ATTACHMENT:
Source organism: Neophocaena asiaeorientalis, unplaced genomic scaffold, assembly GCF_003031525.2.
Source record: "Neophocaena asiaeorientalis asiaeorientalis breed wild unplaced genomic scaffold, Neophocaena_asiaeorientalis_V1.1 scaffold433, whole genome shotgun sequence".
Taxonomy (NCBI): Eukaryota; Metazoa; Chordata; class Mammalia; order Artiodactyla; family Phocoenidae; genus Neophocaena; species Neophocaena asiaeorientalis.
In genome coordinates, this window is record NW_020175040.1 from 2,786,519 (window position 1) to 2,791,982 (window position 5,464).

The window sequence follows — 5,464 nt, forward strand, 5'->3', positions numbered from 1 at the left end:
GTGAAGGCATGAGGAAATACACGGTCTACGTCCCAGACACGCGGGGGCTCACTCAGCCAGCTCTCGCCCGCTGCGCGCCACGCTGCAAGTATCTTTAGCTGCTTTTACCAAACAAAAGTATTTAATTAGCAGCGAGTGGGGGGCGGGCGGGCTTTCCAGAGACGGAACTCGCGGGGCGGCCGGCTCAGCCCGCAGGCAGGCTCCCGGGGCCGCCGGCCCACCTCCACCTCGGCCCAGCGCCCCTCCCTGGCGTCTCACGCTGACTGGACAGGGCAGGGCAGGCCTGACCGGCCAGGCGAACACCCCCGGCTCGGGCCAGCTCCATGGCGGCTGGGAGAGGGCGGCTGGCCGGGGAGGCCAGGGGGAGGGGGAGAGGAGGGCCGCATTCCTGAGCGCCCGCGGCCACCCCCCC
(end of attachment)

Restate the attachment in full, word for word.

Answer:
Source organism: Neophocaena asiaeorientalis, unplaced genomic scaffold, assembly GCF_003031525.2.
Source record: "Neophocaena asiaeorientalis asiaeorientalis breed wild unplaced genomic scaffold, Neophocaena_asiaeorientalis_V1.1 scaffold433, whole genome shotgun sequence".
Taxonomy (NCBI): Eukaryota; Metazoa; Chordata; class Mammalia; order Artiodactyla; family Phocoenidae; genus Neophocaena; species Neophocaena asiaeorientalis.
In genome coordinates, this window is record NW_020175040.1 from 2,786,519 (window position 1) to 2,791,982 (window position 5,464).

The window sequence follows — 5,464 nt, forward strand, 5'->3', positions numbered from 1 at the left end:
GTGAAGGCATGAGGAAATACACGGTCTACGTCCCAGACACGCGGGGGCTCACTCAGCCAGCTCTCGCCCGCTGCGCGCCACGCTGCAAGTATCTTTAGCTGCTTTTACCAAACAAAAGTATTTAATTAGCAGCGAGTGGGGGGCGGGCGGGCTTTCCAGAGACGGAACTCGCGGGGCGGCCGGCTCAGCCCGCAGGCAGGCTCCCGGGGCCGCCGGCCCACCTCCACCTCGGCCCAGCGCCCCTCCCTGGCGTCTCACGCTGACTGGACAGGGCAGGGCAGGCCTGACCGGCCAGGCGAACACCCCCGGCTCGGGCCAGCTCCATGGCGGCTGGGAGAGGGCGGCTGGCCGGGGAGGCCAGGGGGAGGGGGAGAGGAGGGCCGCATTCCTGAGCGCCCGCGGCCACCCCCCC